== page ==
In other words, even if the investigation, which the city council voted to pay for with taxpayer funds and has been quietly at the city for 5 months, resulted in the total exoneration of Silverstein, according Cotti, those results and the report itself can still, in his opinion, never be released, because it would violate Feldman’s separation agreement and the non-disparagement clause within it. To put a fine point on it, if the report clears Silverstein that would mean Feldman was wrong and her allegations unfounded, which while clearing Silverstein, would also disparage her since she made unfounded, erroneous allegations in order to reach her separation agreement, which included a $300,000 payout. Cotti believes this would be the equivalent of disparagement, regardless if the facts cleared Silverstein. However, if the council did find malfeasance in the report on the part of Silverstein it theoretically could be released without exposure since it didn’t disparage Feldman, assuming attorney client privilege was waived. Despite this, the report has not been released and Cotti says he is not authorized to do so.
In addition, if Silverstein was found to have committed the alleged harassment in the report, even with or without releasing the report, according to Cotti, the city’s bylaws do allow actions to be taken against him by the council: they could publicly rebuke and censure Silverstein and/or vote to remove him from committee assignments. It is worth noting that none of these actions have taken place despite the report being delivered back in July, nor has it been the subject of a public or private “special session” of the council. It is also worth noting that during a recent city council meeting, various members of the council heavily criticized Silverstein for his role in the Jefferson affidavit report and its connection to Feldman, while potentially being in possession of information clearing Silverstein.
Unanswered are questions about what happens if the report comes back exonerating Silverstein, should indeed be the case. Should the city attempt to “claw back” the $300,000 paid to Feldman on what was later proved to be a false allegation, plus perhaps penalties for making false allegations? In this event, should council persons who were aware that Silverstein was exonerated yet still publicly criticized him over this be subject to censure or removal from committees, the only punitive actions the council can take – though this would mean those council persons voting for their own penalties.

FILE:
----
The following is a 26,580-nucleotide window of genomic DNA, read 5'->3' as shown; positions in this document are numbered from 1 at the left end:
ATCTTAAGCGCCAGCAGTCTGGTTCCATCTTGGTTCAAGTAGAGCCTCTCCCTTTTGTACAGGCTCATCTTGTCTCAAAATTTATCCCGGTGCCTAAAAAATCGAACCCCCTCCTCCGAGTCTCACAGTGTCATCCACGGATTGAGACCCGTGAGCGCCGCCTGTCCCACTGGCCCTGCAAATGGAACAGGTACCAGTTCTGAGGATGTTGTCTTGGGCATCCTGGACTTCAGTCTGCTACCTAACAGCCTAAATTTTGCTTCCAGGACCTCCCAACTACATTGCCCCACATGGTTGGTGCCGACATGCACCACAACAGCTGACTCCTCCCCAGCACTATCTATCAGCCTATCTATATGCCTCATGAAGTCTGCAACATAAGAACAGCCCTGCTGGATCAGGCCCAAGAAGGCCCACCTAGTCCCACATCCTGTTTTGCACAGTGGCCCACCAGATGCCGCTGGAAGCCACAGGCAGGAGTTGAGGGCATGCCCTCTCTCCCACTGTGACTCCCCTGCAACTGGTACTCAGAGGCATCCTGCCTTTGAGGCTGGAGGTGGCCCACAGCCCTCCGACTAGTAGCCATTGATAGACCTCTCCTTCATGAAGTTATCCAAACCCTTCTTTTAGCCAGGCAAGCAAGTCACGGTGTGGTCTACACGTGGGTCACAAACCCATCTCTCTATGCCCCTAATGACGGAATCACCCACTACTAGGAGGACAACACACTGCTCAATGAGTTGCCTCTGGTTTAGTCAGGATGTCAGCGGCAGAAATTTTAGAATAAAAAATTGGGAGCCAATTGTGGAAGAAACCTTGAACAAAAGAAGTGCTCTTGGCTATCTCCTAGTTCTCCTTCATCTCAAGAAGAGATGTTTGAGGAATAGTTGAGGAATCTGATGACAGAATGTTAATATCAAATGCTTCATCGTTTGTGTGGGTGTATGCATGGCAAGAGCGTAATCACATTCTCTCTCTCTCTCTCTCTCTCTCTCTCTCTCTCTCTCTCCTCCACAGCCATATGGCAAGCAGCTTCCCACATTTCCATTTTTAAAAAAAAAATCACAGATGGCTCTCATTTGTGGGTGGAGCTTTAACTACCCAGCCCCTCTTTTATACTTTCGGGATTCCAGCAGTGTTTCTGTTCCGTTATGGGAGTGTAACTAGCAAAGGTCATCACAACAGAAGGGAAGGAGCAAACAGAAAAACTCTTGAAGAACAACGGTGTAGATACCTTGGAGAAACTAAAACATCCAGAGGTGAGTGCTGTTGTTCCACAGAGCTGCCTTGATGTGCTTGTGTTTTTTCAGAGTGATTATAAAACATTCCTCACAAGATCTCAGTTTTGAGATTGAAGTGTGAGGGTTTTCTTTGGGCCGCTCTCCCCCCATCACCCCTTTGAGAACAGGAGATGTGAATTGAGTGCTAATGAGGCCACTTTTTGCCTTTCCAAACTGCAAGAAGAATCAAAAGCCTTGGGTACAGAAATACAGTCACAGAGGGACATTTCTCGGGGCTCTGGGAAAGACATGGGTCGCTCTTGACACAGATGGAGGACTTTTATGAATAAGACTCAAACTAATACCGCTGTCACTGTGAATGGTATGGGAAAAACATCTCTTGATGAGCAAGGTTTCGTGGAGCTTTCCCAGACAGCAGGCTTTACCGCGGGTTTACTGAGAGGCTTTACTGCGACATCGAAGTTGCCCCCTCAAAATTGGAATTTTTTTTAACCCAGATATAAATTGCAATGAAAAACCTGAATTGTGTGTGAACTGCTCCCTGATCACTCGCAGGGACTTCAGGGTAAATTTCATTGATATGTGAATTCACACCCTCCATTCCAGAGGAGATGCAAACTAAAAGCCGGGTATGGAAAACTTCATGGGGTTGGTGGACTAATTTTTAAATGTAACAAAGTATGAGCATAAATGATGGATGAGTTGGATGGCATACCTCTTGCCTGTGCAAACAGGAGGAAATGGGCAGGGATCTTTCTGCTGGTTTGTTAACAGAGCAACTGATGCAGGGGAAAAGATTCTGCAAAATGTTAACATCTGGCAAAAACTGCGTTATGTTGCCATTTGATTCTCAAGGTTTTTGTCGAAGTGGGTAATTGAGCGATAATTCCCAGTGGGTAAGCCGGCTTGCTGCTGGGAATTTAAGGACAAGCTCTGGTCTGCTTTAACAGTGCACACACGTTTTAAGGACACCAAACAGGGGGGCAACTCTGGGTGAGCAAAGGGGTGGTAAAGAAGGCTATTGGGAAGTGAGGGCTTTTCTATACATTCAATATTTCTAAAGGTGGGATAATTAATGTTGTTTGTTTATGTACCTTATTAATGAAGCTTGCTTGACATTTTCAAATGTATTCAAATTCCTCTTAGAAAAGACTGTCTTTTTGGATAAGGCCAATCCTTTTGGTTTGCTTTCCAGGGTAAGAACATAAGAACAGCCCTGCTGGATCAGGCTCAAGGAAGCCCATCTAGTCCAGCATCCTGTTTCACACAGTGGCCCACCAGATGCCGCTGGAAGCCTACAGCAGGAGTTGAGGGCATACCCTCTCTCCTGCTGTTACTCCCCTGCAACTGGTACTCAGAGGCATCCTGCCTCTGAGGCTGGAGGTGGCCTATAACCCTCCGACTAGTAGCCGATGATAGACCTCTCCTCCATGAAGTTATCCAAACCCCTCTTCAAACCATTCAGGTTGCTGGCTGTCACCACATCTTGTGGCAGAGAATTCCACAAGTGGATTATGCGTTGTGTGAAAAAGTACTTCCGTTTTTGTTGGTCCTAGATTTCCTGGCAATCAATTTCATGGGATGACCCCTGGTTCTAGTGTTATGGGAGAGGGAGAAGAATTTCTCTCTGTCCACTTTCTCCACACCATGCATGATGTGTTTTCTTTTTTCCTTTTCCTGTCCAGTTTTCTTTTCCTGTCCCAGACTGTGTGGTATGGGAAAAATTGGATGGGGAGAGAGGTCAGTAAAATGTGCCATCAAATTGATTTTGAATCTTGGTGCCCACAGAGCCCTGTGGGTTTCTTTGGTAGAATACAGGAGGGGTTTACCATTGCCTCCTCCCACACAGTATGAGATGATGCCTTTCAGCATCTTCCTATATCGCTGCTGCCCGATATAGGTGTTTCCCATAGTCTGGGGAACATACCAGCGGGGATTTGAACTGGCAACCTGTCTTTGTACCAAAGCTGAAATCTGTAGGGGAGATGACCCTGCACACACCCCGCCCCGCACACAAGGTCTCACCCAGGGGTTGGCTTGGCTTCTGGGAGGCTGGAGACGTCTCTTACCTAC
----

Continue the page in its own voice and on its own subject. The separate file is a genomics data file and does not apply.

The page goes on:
On the other hand, if the findings show Feldman’s claims of harassment were valid, should the council consider actions against Silverstein? But if that is the case why would the city have taken no action to date since there are no non-disparagement ramifications to this outcome, and have had this information since July?
It would appear likely that regardless of what is in the report, this could well be a critical talking point in the upcoming elections. On one hand, if Silverstein was cleared the issue becomes why did possible candidates for reelection continue to harshly criticize Silverstein when they knew for months he was innocent of the Feldman accusation; on the other, if Silverstein is found guilty of the charge of harassment which led to the Feldman $300,000 settlement, why did the council do nothing for months, including using the tools at their disposal, since there was no liability to the council persons or exposure to the city?
Also, this begs the question as to why an investigation was done after a settlement was reached in the first place. Addressing this, Cotti commented, “It would have been better if an investigation took place first, but that’s not what happened.” When queried whether politics played a role in the process, Cotti concluded, “It’s Malibu, politics always plays a role.”
More to come as this story is updated.